BC Alliance for Arts and Culture puts out urgent call for City of Vancouver to approve 2020 cultural grants

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      Fearing a move toward austerity at the civic level, the BC Alliance of Arts and Culture has put out an urgent call to its community to ask the mayor and city councillors to approve annual grant allocations at a special council meeting on Tuesday (March 31).

      "The BC Alliance recently learned that there is no assurance that you will support the motion to approve the annual grant allocations to the arts and culture sector, which is coming before you on March 31," the alliance says in a form letter aimed at Mayor Kennedy Stewart and Vancouver councillors. "We respectfully request that you do not hesitate to approve the allocation of these much needed funds."

      The city report on 2020 Cultural Grants recommends a total of $6,273,590 to 208 cultural organizations, with an acknowledgement from staff that Vancouver arts groups are facing devastating hardship with social-distancing measures that prevent theatres from opening. 

      That includes second instalments of 58 operating grants totalling $1,717,530, such as a recommended $152,000 to the Arts Club Theatre, $100,000 for Ballet BC, $75,000 to the Contemporary Art Gallery, $90,000 to Full Circle: First Nations Performance Society, and $60,000 to Bard on the Beach. It also encompasses the balance of quarterly grant installments to the city's five major institutions (the Vancouver Art Gallery Association, Science World, Museum of Vancouver, H.R. MacMillan Space Centre, and Vancouver Maritime Museum Society) at a total of $2,961,400.

      "By March 17, 2020, most cultural nonprofits in civic-owned, leased, or private facilities had closed to public. Furthermore, cultural groups who had public events scheduled in March, April, May, and June had to cancel or postpone their events to comply with Federal, Provincial, as well as municipal advisories," the report by city cultural staff states. "At the time of assessment of these grants and initial drafting of this report’s recommendations (early to mid-February), there was no clear evidence of the devastatingly adverse impact that COVID-19 pandemic would immediately have on the arts and cultural sector, and its ability to continue providing vital access to a wide range of creative activities that contribute to the history and stories of Vancouver. The mid-, and long term adverse impact on the sector is entirely unknown at the moment, but is projected to be significant."

      British Columbia has more artists per capita than any other province, and Vancouver has the largest concentration of artists of any major city in Canada (8.54 percent, according to a Hill Strategies study based on a 2011 National Household Survey). B.C. has the third-highest cultural GDP in Canada.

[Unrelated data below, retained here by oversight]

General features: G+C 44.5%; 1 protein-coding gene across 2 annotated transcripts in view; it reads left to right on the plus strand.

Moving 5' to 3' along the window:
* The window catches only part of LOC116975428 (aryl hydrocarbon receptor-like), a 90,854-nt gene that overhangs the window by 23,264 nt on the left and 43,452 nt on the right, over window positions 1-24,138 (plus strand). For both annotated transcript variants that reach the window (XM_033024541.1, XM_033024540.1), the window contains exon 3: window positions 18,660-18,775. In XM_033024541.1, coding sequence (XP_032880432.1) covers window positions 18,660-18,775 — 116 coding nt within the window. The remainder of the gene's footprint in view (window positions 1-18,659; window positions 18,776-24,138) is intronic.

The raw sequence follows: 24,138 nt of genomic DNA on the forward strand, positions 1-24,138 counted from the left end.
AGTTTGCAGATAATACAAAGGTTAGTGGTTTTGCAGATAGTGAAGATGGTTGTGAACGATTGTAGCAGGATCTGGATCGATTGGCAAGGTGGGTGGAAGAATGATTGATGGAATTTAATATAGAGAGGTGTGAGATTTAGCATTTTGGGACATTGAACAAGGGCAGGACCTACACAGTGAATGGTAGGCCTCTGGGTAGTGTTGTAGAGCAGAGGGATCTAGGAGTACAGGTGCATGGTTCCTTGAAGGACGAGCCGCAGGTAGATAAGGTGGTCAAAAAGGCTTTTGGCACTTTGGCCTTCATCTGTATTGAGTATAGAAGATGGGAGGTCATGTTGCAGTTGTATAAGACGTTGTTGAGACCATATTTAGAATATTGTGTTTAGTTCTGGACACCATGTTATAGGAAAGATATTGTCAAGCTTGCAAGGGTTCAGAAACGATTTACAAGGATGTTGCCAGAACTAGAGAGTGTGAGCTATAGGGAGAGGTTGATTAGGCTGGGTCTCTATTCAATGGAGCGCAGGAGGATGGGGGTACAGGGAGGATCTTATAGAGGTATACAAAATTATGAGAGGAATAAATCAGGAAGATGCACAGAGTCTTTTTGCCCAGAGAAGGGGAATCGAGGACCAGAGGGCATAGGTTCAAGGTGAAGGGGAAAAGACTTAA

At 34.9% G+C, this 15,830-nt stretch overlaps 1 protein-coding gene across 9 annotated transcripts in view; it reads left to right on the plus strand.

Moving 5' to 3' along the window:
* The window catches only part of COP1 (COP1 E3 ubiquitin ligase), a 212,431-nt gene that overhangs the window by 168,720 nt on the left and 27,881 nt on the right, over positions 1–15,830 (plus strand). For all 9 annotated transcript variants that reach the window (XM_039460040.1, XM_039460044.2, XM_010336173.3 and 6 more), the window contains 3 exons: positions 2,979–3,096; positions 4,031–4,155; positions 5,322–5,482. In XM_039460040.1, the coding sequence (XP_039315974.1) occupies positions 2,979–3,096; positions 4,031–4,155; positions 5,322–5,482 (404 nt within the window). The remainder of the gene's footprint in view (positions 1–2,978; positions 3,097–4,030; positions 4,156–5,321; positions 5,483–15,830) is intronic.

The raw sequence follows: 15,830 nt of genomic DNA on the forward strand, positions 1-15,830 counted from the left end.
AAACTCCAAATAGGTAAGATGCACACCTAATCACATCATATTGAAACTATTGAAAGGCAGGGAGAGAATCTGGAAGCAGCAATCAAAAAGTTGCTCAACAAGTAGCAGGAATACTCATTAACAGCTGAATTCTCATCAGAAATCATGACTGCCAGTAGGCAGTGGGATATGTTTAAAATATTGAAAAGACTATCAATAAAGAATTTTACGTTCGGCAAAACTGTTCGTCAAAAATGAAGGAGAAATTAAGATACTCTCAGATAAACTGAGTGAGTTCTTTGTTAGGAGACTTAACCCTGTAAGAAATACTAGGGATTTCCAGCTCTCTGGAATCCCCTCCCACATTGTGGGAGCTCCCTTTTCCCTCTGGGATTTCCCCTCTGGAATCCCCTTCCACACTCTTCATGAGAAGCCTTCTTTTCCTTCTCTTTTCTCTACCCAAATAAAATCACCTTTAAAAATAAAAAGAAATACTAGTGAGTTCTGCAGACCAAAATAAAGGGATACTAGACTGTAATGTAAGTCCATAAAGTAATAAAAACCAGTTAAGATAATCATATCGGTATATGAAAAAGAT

Here is the rest of the letter the alliance is urging members to send to civic politicians by Tuesday:

      Countries, provinces and municipalities need to find ways to respond to this pandemic while taking care of everyone, supporting the economy and valuing the important role that art and culture play in our lives. As you know, our sector is characterized by a high proportion of self-employed people who are dependent on revenues from cancelled performances, events, and exhibitions, and now face a major threat to their livelihoods.

      This is a time when we need the creativity of the cultural sector more than ever. The courage of creative people can help overcome the crisis we now face and the ones soon to come. Artists are not only indispensable, they are vital, especially now.

      Norway, Germany and Australia have already stepped up to the plate, investing billions of dollars into their arts and cultural organizations because they recognize the contributions that their artists make to their economies and to the health of their citizens. 

      There is fear that you, Mayor and Council of the City of Vancouver, may be leaning towards austerity, thinking that a lower overall spend is preferable to stimulating the economy. As we have seen at the provincial and federal levels, this is a time for all levels of government to invest generously, and ensure that we don’t see a major downward contraction of our economy.

      Arts and culture contribute significantly to Vancouver’s economy and to the international status enjoyed by this city as one of the best places to live in the world. At a time when artists and arts organizations are deeply impacted by COVID-19, we need to know that you understand our value and that you will support our recovery.

      In times of crisis and beyondthe arts are essential to our mental health and our hope for a better future. Do the right thing and approve the 2020 Cultural Grants, so that artists in this city know they have a fighting chance.

      On a provincial level today, Lisa Beare, B.C.'s minister of tourism, arts and culture, announced a new Arts and Culture Resilience Supplement in the wake of the COVID-19 pandemic: an additional $3 million will be administered by the B.C. Arts Council. The emergency infusion means organizations are eligible to receive up to $15,000 in early April to help them pay their bills.